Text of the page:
(New York) US aircraft manufacturer Boeing was planning to reinforce the engine cowls of the 777 even before the recent damage to the aircraft, including a spectacular incident in the United States last week, reported Thursday. Wall Street Journal.
Posted on February 25, 2021 at 11:13 a.m.
According to an internal document at the FAA, the American regulator in charge of aviation, dated August 2020 and consulted by the daily, Boeing had decided “to redesign the fan cowl (of the engine of the 777) instead of trying to modify the Existing blower cowls to address both structural strength issues and moisture issues.
The manufacturer “will manufacture new fan cowls and will provide instructions to operators (of the 777s) to remove and replace” the existing cowls, it added in the document.
Engine on fire
Shortly after takeoff of a United Airlines flight to connect Denver and Honolulu last Saturday, an engine of the aircraft caught fire, probably following a problem with the blades of the fan according to the first findings of the investigation. A rain of debris fell to the ground in the wake, in a residential area, including part of the engine cover.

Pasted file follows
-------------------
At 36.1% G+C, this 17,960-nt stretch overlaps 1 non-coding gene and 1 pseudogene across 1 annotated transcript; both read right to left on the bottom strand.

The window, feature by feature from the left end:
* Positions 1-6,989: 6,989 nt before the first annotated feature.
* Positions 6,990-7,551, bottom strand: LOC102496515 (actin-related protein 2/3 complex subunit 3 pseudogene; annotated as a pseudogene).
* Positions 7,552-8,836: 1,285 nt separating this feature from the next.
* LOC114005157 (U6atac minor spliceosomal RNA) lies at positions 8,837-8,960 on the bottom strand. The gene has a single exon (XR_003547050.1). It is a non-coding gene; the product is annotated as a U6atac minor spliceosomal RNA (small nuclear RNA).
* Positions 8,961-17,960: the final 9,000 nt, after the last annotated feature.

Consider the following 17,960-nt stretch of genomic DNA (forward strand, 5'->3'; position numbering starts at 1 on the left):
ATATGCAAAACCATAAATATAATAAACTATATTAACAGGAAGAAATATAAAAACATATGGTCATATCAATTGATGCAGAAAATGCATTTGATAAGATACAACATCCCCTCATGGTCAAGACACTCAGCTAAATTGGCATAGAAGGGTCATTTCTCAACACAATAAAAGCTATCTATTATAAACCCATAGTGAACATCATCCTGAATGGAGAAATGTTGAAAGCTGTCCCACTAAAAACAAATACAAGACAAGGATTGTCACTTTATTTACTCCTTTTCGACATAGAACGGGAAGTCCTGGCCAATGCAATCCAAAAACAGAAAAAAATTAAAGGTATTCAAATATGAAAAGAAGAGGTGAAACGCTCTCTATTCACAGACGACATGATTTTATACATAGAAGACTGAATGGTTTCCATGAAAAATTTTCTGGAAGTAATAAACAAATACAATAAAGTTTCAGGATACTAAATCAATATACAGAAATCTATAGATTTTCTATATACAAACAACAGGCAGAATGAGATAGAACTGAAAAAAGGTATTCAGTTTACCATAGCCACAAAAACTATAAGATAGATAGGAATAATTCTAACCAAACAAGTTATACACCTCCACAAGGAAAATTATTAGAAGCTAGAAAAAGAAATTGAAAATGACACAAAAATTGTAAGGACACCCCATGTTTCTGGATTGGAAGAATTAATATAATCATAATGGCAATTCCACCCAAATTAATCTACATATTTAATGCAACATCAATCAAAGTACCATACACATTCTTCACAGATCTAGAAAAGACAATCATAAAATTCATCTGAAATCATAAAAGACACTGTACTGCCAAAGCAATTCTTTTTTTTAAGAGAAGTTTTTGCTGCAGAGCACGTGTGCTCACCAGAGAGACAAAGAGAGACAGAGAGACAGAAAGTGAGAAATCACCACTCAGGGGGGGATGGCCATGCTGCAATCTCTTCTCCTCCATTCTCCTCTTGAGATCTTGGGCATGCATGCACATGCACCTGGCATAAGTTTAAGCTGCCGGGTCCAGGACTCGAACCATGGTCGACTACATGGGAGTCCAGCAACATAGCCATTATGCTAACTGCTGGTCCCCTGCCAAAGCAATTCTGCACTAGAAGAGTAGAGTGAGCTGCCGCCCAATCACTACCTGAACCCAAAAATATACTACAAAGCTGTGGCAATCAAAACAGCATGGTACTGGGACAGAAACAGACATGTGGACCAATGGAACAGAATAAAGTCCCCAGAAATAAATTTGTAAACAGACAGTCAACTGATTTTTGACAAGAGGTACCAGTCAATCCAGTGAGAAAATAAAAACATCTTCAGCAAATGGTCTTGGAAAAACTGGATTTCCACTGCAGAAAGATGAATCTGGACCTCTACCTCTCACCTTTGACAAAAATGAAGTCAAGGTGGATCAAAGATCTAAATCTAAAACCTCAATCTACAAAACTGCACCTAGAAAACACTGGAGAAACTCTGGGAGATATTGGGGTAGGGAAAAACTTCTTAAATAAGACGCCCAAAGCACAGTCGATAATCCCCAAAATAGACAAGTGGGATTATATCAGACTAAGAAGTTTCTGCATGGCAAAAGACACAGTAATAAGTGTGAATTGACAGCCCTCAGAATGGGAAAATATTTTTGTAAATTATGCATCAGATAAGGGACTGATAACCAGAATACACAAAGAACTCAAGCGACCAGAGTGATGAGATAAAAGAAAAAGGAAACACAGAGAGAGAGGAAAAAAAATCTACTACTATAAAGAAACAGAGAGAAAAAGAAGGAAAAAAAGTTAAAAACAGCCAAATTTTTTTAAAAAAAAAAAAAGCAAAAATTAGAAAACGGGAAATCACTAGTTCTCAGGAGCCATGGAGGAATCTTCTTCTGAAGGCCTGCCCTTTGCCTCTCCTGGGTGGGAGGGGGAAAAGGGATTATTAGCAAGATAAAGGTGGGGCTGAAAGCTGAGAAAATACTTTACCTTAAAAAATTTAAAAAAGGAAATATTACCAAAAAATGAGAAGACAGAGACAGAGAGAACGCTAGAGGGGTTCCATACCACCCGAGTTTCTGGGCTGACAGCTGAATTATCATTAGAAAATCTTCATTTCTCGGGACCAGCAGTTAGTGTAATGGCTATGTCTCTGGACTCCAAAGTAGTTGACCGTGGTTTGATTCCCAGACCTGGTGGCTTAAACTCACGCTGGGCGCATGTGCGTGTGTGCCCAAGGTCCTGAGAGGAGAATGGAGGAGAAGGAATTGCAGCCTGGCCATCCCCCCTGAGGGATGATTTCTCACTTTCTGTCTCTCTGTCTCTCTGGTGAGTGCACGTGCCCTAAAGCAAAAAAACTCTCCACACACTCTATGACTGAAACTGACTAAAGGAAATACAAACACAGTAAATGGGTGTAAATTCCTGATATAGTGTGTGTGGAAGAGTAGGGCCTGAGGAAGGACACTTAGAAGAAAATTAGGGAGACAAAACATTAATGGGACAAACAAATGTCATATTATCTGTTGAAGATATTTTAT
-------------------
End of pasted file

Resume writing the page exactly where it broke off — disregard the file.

Other incidents involving this specific engine, manufactured by Pratt & Whitney, had already occurred, in 2018 on a United Airlines flight and in December 2020 on a Japan Airlines flight.
According to Wall Street Journal, citing sources familiar with the matter, Boeing and the FAA were discussing ways to possibly make changes to the engine cowls of the 777 “for about two years” after the incident on the United Airlines flight in 2018 and another on a Southwest Airlines Boeing 737 the same year.
Without confirming or denying the existence of these discussions, the FAA said in a message on Thursday that it was “in permanent contact with the manufacturers to constantly improve safety”.
“Any proposed modification to the design of a crucial element of the structure must be carefully evaluated and tested to ensure that it offers an equivalent or improved level of safety and does not introduce unintended risks,” added the regulator. .
Boeing also declined to comment on these discussions, indicating only that the company would continue “to follow the instructions of the FAA”.
The FAA on Tuesday already ordered a thorough examination of the blades of Boeing 777 engines similar to the one involved in the incident on Saturday on a United Airlines flight before they could fly away.
The inspection by thermoacoustic imaging required by the regulator must make it possible to detect any cracks invisible to the naked eye.
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